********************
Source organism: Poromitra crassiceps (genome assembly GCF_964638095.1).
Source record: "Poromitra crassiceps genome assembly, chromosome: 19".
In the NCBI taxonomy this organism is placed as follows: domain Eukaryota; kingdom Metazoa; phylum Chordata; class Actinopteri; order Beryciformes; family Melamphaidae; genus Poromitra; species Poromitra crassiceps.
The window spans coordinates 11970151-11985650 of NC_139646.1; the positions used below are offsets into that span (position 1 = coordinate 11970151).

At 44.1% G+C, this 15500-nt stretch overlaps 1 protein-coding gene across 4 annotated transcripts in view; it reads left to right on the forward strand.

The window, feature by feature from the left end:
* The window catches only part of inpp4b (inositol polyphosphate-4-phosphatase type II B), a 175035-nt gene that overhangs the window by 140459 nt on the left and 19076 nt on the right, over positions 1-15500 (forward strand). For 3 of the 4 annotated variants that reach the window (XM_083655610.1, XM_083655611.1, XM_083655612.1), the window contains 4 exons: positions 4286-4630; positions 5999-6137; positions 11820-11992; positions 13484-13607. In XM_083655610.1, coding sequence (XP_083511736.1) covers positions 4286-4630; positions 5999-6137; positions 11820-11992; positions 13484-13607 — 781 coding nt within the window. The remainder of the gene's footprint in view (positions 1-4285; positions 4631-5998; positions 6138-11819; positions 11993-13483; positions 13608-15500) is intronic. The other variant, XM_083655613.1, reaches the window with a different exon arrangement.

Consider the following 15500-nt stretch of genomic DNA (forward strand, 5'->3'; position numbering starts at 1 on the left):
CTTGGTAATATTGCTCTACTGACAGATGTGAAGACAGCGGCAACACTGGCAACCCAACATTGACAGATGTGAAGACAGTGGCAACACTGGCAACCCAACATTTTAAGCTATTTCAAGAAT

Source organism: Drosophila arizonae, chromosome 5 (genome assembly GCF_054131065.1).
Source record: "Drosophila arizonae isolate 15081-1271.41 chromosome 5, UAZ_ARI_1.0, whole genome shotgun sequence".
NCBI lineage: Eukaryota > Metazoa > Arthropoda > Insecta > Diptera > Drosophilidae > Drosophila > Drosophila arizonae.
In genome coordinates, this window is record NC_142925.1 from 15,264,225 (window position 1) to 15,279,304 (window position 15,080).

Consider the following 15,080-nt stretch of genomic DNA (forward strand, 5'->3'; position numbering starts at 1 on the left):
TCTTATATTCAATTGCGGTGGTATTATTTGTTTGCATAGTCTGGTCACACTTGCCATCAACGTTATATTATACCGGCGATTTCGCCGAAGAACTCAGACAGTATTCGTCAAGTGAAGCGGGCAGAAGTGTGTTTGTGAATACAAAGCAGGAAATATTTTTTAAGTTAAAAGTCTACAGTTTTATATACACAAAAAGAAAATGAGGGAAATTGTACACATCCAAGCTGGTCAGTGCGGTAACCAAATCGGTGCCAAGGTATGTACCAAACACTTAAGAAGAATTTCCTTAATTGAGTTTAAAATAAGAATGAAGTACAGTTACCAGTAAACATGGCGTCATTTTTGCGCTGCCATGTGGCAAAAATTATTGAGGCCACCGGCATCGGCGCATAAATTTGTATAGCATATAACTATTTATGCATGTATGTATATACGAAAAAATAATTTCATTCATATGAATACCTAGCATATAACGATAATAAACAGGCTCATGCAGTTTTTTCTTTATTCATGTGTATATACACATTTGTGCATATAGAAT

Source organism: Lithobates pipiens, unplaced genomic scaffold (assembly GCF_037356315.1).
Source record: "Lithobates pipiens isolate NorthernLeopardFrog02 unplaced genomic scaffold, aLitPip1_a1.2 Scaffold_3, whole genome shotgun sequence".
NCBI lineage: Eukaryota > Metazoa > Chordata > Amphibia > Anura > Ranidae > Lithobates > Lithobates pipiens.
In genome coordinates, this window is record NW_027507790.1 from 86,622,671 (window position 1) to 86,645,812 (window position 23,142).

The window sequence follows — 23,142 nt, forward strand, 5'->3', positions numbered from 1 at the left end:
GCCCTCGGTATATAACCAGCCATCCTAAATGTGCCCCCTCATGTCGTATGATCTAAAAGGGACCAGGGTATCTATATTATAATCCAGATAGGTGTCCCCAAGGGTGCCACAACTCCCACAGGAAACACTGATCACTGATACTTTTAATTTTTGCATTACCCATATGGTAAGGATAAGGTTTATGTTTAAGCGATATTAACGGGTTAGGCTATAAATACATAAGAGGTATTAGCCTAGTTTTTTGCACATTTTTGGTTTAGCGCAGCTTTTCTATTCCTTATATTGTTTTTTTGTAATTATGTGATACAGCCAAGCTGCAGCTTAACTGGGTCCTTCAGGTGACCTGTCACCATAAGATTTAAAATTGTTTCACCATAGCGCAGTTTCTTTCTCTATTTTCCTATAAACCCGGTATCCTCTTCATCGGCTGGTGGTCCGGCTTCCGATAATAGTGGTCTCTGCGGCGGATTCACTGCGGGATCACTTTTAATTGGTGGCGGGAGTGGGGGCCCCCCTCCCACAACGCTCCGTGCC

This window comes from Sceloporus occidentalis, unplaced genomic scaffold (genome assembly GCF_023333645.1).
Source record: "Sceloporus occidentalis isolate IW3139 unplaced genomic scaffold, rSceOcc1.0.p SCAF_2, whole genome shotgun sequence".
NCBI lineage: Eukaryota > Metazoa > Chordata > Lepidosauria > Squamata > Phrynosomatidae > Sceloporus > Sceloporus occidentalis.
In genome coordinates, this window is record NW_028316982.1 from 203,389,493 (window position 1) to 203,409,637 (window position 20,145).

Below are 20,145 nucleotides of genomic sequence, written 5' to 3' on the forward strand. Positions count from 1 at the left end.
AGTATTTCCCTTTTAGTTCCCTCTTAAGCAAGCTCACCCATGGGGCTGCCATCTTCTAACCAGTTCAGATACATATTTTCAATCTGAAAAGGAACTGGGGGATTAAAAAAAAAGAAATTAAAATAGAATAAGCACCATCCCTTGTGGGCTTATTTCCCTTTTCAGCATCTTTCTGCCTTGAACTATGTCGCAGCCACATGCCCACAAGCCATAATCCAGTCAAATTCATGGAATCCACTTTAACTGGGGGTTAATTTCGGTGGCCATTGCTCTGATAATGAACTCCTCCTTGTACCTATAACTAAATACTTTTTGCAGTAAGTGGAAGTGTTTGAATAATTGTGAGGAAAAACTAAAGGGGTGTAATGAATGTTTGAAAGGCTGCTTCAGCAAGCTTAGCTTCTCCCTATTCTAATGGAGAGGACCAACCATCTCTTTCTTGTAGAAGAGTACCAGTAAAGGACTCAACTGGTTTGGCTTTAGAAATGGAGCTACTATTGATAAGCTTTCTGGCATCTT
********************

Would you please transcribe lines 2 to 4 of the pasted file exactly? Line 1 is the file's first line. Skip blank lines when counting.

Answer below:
Source record: "Poromitra crassiceps genome assembly, chromosome: 19".
In the NCBI taxonomy this organism is placed as follows: domain Eukaryota; kingdom Metazoa; phylum Chordata; class Actinopteri; order Beryciformes; family Melamphaidae; genus Poromitra; species Poromitra crassiceps.
The window spans coordinates 11970151-11985650 of NC_139646.1; the positions used below are offsets into that span (position 1 = coordinate 11970151).